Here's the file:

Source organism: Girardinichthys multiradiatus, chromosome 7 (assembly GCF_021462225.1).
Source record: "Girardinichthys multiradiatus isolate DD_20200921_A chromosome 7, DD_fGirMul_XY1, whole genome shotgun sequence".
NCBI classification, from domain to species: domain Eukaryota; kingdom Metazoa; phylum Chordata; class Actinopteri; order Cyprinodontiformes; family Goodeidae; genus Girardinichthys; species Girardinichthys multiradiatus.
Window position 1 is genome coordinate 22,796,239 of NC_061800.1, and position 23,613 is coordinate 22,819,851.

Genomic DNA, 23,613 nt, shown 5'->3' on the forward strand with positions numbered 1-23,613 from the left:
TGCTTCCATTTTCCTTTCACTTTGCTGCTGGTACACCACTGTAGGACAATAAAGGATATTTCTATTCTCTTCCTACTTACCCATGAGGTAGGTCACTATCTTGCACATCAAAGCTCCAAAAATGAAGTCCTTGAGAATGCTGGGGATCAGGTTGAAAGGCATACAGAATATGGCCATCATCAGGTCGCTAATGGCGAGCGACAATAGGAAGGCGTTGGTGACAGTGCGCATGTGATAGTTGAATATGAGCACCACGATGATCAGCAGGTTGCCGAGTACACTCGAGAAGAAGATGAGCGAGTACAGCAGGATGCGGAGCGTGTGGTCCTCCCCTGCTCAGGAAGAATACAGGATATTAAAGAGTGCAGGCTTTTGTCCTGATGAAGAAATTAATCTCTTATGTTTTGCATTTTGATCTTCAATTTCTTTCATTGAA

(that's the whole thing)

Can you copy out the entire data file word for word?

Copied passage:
Source organism: Girardinichthys multiradiatus, chromosome 7 (assembly GCF_021462225.1).
Source record: "Girardinichthys multiradiatus isolate DD_20200921_A chromosome 7, DD_fGirMul_XY1, whole genome shotgun sequence".
NCBI classification, from domain to species: domain Eukaryota; kingdom Metazoa; phylum Chordata; class Actinopteri; order Cyprinodontiformes; family Goodeidae; genus Girardinichthys; species Girardinichthys multiradiatus.
Window position 1 is genome coordinate 22,796,239 of NC_061800.1, and position 23,613 is coordinate 22,819,851.

Genomic DNA, 23,613 nt, shown 5'->3' on the forward strand with positions numbered 1-23,613 from the left:
TGCTTCCATTTTCCTTTCACTTTGCTGCTGGTACACCACTGTAGGACAATAAAGGATATTTCTATTCTCTTCCTACTTACCCATGAGGTAGGTCACTATCTTGCACATCAAAGCTCCAAAAATGAAGTCCTTGAGAATGCTGGGGATCAGGTTGAAAGGCATACAGAATATGGCCATCATCAGGTCGCTAATGGCGAGCGACAATAGGAAGGCGTTGGTGACAGTGCGCATGTGATAGTTGAATATGAGCACCACGATGATCAGCAGGTTGCCGAGTACACTCGAGAAGAAGATGAGCGAGTACAGCAGGATGCGGAGCGTGTGGTCCTCCCCTGCTCAGGAAGAATACAGGATATTAAAGAGTGCAGGCTTTTGTCCTGATGAAGAAATTAATCTCTTATGTTTTGCATTTTGATCTTCAATTTCTTTCATTGAA